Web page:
16 thoughts on “LePore on Hate Speech, in the NYT

  1. Basically, the author reviews, in extremely cautious terms, what constitutes a slur and why people are offended, i.e. certain words cause “discomfort,” and the audience “risks complicity,” just by hearing/reading certain words. The author then goes on to (more or less) state that he can talk about the linguistics of racial slurs in an academic setting, but not in the article, which one assumes has a more popular or general audience (which, by the way, I find a bit elitist–us regular schmoes don’t have the critical thinking skills to NOT become screaming bigots if we read about words in an article, *cough cough*)…

    It probably would have had more impact if I hadn’t been thinking of the song “Everyone’s a Little Bit Racist,” from the Avenue Q soundtrack…:)

  2. The forthcoming Nous article on which this one is loosely based is here: http://ruccs.rutgers.edu/faculty/lepore/SlursAndOffense_11_02_09.pdf

    He’s arguing for a deflationary account of slurs which attributes their power to the sheer fact that they are prohibited words. You can get a hint of that in the NY Times article, but I don’t think it’s quite so clear.

    In my opinion, I think that this is mistaken and that slurs are not offensive simply because they are prohibited but because of content that they carry with them, content that is attached to the word’s history independent of the speaker’s intentions. I think this is an important problem for feminists to consider, since words like “whore” and “bitch” (relying on use/mention distinction here to allow me to be clear and non-offensive) are ones that feminists have reclaimed in certain settings and view as problematic for deeper reasons than just ‘prohibited.’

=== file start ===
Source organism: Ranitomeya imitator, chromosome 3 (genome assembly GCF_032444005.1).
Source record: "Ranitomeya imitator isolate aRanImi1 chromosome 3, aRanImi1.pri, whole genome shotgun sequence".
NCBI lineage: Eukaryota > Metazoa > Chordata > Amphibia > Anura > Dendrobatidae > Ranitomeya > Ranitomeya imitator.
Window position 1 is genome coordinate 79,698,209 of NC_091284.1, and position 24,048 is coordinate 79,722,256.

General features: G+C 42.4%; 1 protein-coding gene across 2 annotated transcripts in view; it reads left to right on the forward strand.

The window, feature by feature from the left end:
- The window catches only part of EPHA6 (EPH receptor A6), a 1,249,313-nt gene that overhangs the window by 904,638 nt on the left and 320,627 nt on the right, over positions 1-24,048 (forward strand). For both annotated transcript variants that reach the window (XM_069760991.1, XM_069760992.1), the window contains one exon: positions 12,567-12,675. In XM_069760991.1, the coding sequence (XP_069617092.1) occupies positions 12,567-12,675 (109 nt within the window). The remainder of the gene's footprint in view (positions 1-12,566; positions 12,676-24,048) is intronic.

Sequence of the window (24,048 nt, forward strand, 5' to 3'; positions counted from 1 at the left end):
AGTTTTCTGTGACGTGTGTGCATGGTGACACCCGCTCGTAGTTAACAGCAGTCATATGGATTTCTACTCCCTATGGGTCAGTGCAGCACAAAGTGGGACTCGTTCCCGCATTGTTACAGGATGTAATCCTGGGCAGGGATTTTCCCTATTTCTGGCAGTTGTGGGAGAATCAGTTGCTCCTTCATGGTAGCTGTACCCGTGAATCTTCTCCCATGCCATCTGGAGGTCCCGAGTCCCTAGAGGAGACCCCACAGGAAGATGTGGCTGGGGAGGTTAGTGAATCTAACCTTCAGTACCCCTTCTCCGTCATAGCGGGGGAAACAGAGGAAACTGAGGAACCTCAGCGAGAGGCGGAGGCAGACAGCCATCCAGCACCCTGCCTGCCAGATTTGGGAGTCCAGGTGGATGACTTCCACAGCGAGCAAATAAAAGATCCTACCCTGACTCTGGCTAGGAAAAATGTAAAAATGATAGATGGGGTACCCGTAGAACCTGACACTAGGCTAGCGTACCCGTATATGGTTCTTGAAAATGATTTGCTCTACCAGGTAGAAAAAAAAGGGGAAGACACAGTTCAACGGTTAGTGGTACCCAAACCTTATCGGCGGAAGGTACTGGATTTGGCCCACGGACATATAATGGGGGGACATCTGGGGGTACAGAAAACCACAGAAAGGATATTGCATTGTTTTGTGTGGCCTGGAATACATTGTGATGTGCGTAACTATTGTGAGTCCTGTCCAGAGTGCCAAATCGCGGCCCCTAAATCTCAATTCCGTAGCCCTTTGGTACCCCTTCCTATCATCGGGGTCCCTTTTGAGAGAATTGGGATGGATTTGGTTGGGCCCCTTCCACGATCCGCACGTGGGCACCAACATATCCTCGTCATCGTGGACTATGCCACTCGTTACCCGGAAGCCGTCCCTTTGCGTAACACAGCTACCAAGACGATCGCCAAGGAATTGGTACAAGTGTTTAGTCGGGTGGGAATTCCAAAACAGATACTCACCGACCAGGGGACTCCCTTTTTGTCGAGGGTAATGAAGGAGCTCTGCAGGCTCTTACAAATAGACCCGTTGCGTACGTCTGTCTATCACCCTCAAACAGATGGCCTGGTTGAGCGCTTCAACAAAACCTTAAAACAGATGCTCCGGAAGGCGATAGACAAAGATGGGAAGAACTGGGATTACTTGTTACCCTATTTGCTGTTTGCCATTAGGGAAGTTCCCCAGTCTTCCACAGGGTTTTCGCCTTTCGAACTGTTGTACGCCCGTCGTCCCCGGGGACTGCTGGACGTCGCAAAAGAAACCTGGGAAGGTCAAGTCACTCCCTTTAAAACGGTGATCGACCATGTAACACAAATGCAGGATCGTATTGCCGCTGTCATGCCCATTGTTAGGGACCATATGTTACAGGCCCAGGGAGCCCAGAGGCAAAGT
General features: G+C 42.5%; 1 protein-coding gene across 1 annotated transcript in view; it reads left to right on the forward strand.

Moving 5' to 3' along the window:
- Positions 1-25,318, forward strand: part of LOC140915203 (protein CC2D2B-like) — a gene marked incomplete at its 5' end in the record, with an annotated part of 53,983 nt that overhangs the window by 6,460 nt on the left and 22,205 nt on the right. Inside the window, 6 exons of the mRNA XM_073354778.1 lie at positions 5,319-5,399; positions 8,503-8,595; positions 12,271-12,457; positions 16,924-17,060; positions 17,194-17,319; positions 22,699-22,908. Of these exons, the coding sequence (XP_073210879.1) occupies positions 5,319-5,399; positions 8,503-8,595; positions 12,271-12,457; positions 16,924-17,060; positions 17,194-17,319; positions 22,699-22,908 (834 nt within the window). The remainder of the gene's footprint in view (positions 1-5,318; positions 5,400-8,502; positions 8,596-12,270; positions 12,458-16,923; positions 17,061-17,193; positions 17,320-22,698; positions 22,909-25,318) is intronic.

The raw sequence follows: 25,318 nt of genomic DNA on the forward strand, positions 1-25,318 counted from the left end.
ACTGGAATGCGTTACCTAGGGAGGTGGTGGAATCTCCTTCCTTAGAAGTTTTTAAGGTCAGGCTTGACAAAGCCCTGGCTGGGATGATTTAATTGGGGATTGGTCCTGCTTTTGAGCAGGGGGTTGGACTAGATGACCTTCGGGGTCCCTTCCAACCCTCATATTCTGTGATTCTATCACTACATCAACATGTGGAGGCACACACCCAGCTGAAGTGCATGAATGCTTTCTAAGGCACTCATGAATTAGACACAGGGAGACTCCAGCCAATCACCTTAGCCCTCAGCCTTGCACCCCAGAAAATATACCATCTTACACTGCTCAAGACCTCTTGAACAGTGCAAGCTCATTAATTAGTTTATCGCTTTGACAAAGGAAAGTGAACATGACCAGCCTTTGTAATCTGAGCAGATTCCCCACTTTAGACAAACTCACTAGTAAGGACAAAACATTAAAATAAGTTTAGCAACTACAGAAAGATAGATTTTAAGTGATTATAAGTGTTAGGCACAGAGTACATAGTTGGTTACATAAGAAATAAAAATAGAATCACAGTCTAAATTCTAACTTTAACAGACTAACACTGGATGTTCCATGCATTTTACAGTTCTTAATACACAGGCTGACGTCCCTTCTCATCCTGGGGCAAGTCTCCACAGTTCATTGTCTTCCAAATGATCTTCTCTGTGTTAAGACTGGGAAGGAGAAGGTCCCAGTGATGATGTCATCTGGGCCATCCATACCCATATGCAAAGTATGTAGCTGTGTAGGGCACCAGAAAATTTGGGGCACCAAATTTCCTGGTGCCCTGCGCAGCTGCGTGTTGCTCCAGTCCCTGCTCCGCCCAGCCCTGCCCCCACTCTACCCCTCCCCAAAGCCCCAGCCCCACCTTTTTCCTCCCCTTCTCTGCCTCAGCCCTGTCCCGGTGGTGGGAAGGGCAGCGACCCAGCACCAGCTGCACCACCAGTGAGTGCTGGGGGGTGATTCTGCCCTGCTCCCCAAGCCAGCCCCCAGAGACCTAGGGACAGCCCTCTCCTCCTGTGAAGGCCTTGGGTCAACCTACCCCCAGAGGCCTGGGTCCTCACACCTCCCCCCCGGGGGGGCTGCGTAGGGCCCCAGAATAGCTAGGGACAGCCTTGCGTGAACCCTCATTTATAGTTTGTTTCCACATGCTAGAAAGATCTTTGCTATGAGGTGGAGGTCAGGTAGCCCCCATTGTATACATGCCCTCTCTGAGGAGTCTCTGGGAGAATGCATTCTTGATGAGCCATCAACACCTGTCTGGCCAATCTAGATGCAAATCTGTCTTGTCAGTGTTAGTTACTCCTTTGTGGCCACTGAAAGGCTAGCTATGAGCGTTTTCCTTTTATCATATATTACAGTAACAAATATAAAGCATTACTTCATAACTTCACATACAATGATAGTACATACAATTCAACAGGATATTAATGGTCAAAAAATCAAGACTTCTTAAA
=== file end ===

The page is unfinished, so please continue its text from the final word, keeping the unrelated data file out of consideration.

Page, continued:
I’ll have to look at the Nous article to get more of an idea as to why Lepore (with Luvell Anderson) argues as he does.

  3. I had a quick and partial look, which gave the same impression as Malcolm reports. Are powern and the positions that provide it left out? Some definitions of racism make explicit reference to power, and that has seemed to me important.

  4. I don’t get it. In their paper, and I think if I’m remembering correctly the article as well, he said that slurs’ offense doesn’t lay in their content because the denial is just as offensive as the affirmative predication of it. But couldn’t it be that by denying that X is a ( insert slur here) you are implying that there is someone other than X to whom that slur properly applies, and perhaps this implication is what’s offensive about denying that X is a (slur)?